Point Lookout: a free weekly publication of Chaco Canyon Consulting
Volume 20, Issue 32;   August 5, 2020:

Red Flags: III


Early signs of troubles in collaborations include toxic conflict, elevated turnover, and anti-patterns in communication. But among the very earliest red flags are abuses of power. They're more significant than other red flags because abuses of power can convert any collaboration into a morass of destructive politics.
The Scapegoat by William Holman Hunt (1827-1910)

The Scapegoat by William Holman Hunt (1827-1910), Oil on canvas, Lady Lever Art Gallery, Port Sunlight, Merseyside. Courtesy Wikipedia

Recognizing early signs of trouble — red flags — in collaborations can help us deal with trouble while it's still in early stages of its development. And red flags can warn us when it's time to change course and find a different collaboration to join. I'm thinking of collaboration here in the broad sense — a team, a project, an organization, or even an enterprise. In earlier posts, I examined red flags that included toxic conflict, turnover, and a few examples of dysfunctional communication patterns.

Another set of red flags provides even clearer warning of trouble ahead. These are the behaviors generally termed abuses of power. Following Fiske and Berdahl [Fiske 2007], I take the term power to mean one's degree of control over the ability of others to achieve outcomes they value. And powerholders abuse their power when they employ it to achieve outcomes other than those for which they were granted that power or permitted to continue exercising it.

One example of abusing power is using it to "adjust" the general understanding of the causes of failures in one's own areas of responsibility. For concreteness, here's a scenario:

Frederick, the company CIO, had been the champion of moving major elements of the company's information technology (IT) infrastructure to "the cloud." Instead of operating its own data centers, the company would outsource generic data center services, while continuing to maintain, develop and deploy data-related assets that were specific to the company. To ensure approval of the cloud project, he pressed his engineers to create cost and schedule estimates that were "affordable." These estimates turned out to be gross under-estimates, in part, because of the pressure Frederick applied to the estimators.

But Frederick didn't want that narrative to become generally accepted, because it represented a threat to his career. So he devised a program of retrospectives, performance reviews, performance improvement plans, transfers, demotions, and terminations that created the impression that the under-estimates were entirely the fault of the estimators. Essentially, he used his legitimate authority over performance management processes and organizational learning processes to protect himself against criticism of his own performance.

In this example, instead of using his power in legitimate ways to prevent a recurrence of gross under-estimates, Frederick used it to shape a narrative that allocated full responsibility for the faulty estimates away from himself and onto others. That's an abuse of power in a pattern I call Misalignment-Between-Narrative-and-Reality.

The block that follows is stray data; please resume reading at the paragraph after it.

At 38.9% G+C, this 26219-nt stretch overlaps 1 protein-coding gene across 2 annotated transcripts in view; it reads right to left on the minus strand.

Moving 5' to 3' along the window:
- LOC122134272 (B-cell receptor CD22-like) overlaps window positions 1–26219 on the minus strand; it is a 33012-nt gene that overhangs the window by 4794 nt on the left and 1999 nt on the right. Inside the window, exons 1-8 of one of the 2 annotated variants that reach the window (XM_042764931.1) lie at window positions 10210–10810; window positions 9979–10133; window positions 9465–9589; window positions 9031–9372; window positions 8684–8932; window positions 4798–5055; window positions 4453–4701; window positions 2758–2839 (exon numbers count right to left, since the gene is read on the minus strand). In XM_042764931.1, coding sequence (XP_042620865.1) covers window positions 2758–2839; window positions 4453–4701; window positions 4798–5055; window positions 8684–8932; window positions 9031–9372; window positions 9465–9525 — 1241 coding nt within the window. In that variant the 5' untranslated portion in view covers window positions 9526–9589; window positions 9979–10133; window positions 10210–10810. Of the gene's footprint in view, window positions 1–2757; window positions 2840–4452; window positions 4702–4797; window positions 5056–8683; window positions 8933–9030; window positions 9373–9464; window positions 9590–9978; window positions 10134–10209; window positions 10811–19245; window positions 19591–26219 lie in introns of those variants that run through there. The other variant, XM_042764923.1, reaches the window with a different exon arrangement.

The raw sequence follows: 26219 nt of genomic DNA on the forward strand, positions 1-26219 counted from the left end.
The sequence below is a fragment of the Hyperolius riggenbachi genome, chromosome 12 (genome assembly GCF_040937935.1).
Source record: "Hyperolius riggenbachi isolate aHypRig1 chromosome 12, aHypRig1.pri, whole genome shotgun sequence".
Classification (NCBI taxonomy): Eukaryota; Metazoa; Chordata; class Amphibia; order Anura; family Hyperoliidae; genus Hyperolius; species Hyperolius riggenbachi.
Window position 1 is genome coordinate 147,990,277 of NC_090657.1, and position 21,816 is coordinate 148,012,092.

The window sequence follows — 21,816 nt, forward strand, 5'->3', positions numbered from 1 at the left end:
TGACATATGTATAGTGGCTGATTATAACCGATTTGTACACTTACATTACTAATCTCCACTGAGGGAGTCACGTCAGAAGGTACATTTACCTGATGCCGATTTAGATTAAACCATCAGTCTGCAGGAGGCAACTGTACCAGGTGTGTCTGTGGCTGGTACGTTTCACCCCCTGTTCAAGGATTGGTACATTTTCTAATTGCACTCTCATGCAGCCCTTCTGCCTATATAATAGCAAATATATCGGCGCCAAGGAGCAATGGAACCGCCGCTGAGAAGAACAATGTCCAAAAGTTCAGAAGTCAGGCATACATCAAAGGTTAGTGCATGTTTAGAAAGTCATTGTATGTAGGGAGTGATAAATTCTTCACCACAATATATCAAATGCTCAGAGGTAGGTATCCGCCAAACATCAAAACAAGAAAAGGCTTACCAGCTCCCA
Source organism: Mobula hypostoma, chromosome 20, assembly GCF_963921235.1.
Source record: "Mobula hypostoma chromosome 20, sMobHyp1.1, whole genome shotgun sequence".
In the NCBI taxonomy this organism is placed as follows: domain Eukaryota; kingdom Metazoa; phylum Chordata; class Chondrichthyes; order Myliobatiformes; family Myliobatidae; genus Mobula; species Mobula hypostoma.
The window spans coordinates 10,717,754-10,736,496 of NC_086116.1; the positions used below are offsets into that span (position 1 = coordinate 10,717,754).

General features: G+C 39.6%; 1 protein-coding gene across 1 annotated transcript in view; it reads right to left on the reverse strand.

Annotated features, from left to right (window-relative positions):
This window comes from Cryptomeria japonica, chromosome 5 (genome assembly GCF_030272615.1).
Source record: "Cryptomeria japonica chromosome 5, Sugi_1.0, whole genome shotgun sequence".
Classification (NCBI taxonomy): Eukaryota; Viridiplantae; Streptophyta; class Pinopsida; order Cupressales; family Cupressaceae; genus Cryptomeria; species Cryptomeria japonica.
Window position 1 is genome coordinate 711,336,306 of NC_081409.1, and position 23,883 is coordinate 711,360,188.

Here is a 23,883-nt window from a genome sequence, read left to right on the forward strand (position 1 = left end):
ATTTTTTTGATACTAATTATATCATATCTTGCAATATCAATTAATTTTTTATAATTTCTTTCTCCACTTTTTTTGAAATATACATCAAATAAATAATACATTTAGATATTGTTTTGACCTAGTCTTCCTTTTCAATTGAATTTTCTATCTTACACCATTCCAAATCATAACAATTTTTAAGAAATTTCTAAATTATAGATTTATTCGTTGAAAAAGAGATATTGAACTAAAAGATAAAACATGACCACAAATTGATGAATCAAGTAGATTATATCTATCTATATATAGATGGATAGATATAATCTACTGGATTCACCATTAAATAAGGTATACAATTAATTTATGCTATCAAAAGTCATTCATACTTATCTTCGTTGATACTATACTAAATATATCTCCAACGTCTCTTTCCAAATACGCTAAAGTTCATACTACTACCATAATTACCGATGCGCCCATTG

Here are four other examples of red flags in the form of abuse of power.

Scapegoating former staff
One common Powerholders abuse their power
when they employ it to achieve
outcomes other than those for
which they were granted
that power or permitted to
continue exercising it
variant of the Misalignment-Between-Narrative-and-Reality pattern is Scapegoating-Former-Staff. In this pattern, the powerholder uses information that only he or she can verify to accuse former staff members of malfeasance, negligence, or other actions or inactions that account for whatever failure is in question at the moment.
This pattern is popular because of its unassailability. Since the former staff members are no longer part of the organization, they cannot dispute the powerholder's charges. Indeed, because they have moved on to positions elsewhere, the former staff members might not even be aware of any charges. And any current staff members who are aware of the charges and their speciousness tend not to dispute the charges against the former staff members, for fear of receiving similar treatment themselves.
Designated heroes
Perhaps the opposite of scapegoats are the designated heroes — people who can do no wrong, and who are consistently praised and recognized for both minor contributions and contributions generated by others. The existence of a designated hero is often an indicator that contributions by people other than the designated hero are unlikely to be recognized. And that means that ideas are valued not for their merits but according to their attributed authorship.
When that happens, the organization can become committed to courses of action that might not have been subjected to fair testing and evaluation. And that exposes the organization to elevated risk of making wrong-headed choices.
My definition of workplace bullying differs from some others. For me, workplace bullying is any aggressive behavior, associated with work, and primarily intended to cause physical or psychological harm to others. (See "What Is Workplace Bullying?," Point Lookout for March 3, 2010) Bullying need not involve a pattern of aggression repeatedly targeting the same individual or individuals. A single incident is enough. And organizational objectives play no role. A perpetrator might cite organizational objectives as a "justification," but that isn't the primary reason why bullies bully. Bullies bully because they seek to harm others.